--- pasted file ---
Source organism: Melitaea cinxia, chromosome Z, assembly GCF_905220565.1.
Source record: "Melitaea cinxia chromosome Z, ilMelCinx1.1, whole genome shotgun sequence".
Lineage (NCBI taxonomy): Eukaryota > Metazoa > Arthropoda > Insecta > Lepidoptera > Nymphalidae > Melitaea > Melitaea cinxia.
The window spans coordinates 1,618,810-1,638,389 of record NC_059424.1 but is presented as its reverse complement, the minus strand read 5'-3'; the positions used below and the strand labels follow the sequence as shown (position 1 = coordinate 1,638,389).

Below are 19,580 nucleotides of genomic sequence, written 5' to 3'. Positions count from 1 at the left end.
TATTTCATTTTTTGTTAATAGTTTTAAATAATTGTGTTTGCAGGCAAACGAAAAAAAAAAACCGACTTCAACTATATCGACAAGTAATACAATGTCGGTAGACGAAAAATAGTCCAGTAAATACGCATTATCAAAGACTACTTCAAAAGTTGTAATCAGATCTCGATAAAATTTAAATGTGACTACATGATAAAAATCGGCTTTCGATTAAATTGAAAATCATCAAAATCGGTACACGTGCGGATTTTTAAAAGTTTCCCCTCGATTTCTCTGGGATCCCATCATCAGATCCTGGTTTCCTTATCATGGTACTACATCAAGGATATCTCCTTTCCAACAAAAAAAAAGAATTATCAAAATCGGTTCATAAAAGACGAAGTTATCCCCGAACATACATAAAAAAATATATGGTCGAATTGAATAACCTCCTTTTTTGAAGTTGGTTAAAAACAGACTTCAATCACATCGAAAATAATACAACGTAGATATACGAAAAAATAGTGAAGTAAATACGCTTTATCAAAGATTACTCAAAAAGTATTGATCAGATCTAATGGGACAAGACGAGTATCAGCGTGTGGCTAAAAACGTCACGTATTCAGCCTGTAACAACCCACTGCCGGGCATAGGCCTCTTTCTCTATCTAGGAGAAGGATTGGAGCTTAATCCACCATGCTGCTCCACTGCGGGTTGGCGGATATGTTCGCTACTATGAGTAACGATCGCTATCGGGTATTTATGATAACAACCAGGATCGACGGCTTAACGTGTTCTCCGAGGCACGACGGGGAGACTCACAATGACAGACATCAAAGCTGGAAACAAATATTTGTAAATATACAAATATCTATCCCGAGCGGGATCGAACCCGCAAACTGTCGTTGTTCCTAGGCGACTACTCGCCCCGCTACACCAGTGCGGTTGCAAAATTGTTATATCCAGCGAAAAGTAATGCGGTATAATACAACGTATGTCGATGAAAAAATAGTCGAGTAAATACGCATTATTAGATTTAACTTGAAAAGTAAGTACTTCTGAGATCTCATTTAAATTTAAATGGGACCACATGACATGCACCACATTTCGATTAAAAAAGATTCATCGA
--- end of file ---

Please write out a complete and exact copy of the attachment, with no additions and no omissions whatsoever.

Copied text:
Source organism: Melitaea cinxia, chromosome Z, assembly GCF_905220565.1.
Source record: "Melitaea cinxia chromosome Z, ilMelCinx1.1, whole genome shotgun sequence".
Lineage (NCBI taxonomy): Eukaryota > Metazoa > Arthropoda > Insecta > Lepidoptera > Nymphalidae > Melitaea > Melitaea cinxia.
The window spans coordinates 1,618,810-1,638,389 of record NC_059424.1 but is presented as its reverse complement, the minus strand read 5'-3'; the positions used below and the strand labels follow the sequence as shown (position 1 = coordinate 1,638,389).

Below are 19,580 nucleotides of genomic sequence, written 5' to 3'. Positions count from 1 at the left end.
TATTTCATTTTTTGTTAATAGTTTTAAATAATTGTGTTTGCAGGCAAACGAAAAAAAAAAACCGACTTCAACTATATCGACAAGTAATACAATGTCGGTAGACGAAAAATAGTCCAGTAAATACGCATTATCAAAGACTACTTCAAAAGTTGTAATCAGATCTCGATAAAATTTAAATGTGACTACATGATAAAAATCGGCTTTCGATTAAATTGAAAATCATCAAAATCGGTACACGTGCGGATTTTTAAAAGTTTCCCCTCGATTTCTCTGGGATCCCATCATCAGATCCTGGTTTCCTTATCATGGTACTACATCAAGGATATCTCCTTTCCAACAAAAAAAAAGAATTATCAAAATCGGTTCATAAAAGACGAAGTTATCCCCGAACATACATAAAAAAATATATGGTCGAATTGAATAACCTCCTTTTTTGAAGTTGGTTAAAAACAGACTTCAATCACATCGAAAATAATACAACGTAGATATACGAAAAAATAGTGAAGTAAATACGCTTTATCAAAGATTACTCAAAAAGTATTGATCAGATCTAATGGGACAAGACGAGTATCAGCGTGTGGCTAAAAACGTCACGTATTCAGCCTGTAACAACCCACTGCCGGGCATAGGCCTCTTTCTCTATCTAGGAGAAGGATTGGAGCTTAATCCACCATGCTGCTCCACTGCGGGTTGGCGGATATGTTCGCTACTATGAGTAACGATCGCTATCGGGTATTTATGATAACAACCAGGATCGACGGCTTAACGTGTTCTCCGAGGCACGACGGGGAGACTCACAATGACAGACATCAAAGCTGGAAACAAATATTTGTAAATATACAAATATCTATCCCGAGCGGGATCGAACCCGCAAACTGTCGTTGTTCCTAGGCGACTACTCGCCCCGCTACACCAGTGCGGTTGCAAAATTGTTATATCCAGCGAAAAGTAATGCGGTATAATACAACGTATGTCGATGAAAAAATAGTCGAGTAAATACGCATTATTAGATTTAACTTGAAAAGTAAGTACTTCTGAGATCTCATTTAAATTTAAATGGGACCACATGACATGCACCACATTTCGATTAAAAAAGATTCATCGA